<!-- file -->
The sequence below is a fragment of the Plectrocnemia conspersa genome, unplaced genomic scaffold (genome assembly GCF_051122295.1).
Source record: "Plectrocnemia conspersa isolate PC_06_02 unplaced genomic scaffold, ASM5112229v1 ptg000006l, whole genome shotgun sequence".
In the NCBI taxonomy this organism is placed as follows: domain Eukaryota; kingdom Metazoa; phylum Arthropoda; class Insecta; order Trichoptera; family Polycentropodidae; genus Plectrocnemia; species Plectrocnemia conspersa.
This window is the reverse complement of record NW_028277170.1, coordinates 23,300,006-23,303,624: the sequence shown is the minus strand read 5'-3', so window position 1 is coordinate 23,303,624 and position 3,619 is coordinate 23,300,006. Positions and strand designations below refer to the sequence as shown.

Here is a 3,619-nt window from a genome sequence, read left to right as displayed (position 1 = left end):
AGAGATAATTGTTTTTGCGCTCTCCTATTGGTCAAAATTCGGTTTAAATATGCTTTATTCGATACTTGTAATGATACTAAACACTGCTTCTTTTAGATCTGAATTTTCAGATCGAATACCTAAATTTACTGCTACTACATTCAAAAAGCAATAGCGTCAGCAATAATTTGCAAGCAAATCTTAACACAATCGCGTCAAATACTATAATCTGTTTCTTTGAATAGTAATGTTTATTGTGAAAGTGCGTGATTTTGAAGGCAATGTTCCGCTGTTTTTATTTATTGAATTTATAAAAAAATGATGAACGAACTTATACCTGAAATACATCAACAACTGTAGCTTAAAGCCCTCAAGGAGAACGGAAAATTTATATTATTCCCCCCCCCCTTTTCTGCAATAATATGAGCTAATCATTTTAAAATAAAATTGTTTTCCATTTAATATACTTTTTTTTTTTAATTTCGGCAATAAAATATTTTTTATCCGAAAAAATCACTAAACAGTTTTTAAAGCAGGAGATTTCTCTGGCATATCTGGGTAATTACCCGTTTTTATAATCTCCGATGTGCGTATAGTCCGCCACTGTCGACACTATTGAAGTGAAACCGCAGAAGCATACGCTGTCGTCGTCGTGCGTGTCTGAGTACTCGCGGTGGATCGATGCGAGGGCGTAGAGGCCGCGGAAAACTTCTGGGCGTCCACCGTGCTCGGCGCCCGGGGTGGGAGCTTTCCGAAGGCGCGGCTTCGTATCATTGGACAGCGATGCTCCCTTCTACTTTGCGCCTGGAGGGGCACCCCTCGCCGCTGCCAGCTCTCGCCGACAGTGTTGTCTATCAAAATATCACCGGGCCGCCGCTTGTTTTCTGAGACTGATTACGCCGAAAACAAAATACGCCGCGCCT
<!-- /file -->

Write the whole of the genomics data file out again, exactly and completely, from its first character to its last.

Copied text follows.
The sequence below is a fragment of the Plectrocnemia conspersa genome, unplaced genomic scaffold (genome assembly GCF_051122295.1).
Source record: "Plectrocnemia conspersa isolate PC_06_02 unplaced genomic scaffold, ASM5112229v1 ptg000006l, whole genome shotgun sequence".
In the NCBI taxonomy this organism is placed as follows: domain Eukaryota; kingdom Metazoa; phylum Arthropoda; class Insecta; order Trichoptera; family Polycentropodidae; genus Plectrocnemia; species Plectrocnemia conspersa.
This window is the reverse complement of record NW_028277170.1, coordinates 23,300,006-23,303,624: the sequence shown is the minus strand read 5'-3', so window position 1 is coordinate 23,303,624 and position 3,619 is coordinate 23,300,006. Positions and strand designations below refer to the sequence as shown.

Here is a 3,619-nt window from a genome sequence, read left to right as displayed (position 1 = left end):
AGAGATAATTGTTTTTGCGCTCTCCTATTGGTCAAAATTCGGTTTAAATATGCTTTATTCGATACTTGTAATGATACTAAACACTGCTTCTTTTAGATCTGAATTTTCAGATCGAATACCTAAATTTACTGCTACTACATTCAAAAAGCAATAGCGTCAGCAATAATTTGCAAGCAAATCTTAACACAATCGCGTCAAATACTATAATCTGTTTCTTTGAATAGTAATGTTTATTGTGAAAGTGCGTGATTTTGAAGGCAATGTTCCGCTGTTTTTATTTATTGAATTTATAAAAAAATGATGAACGAACTTATACCTGAAATACATCAACAACTGTAGCTTAAAGCCCTCAAGGAGAACGGAAAATTTATATTATTCCCCCCCCCCTTTTCTGCAATAATATGAGCTAATCATTTTAAAATAAAATTGTTTTCCATTTAATATACTTTTTTTTTTTAATTTCGGCAATAAAATATTTTTTATCCGAAAAAATCACTAAACAGTTTTTAAAGCAGGAGATTTCTCTGGCATATCTGGGTAATTACCCGTTTTTATAATCTCCGATGTGCGTATAGTCCGCCACTGTCGACACTATTGAAGTGAAACCGCAGAAGCATACGCTGTCGTCGTCGTGCGTGTCTGAGTACTCGCGGTGGATCGATGCGAGGGCGTAGAGGCCGCGGAAAACTTCTGGGCGTCCACCGTGCTCGGCGCCCGGGGTGGGAGCTTTCCGAAGGCGCGGCTTCGTATCATTGGACAGCGATGCTCCCTTCTACTTTGCGCCTGGAGGGGCACCCCTCGCCGCTGCCAGCTCTCGCCGACAGTGTTGTCTATCAAAATATCACCGGGCCGCCGCTTGTTTTCTGAGACTGATTACGCCGAAAACAAAATACGCCGCGCCT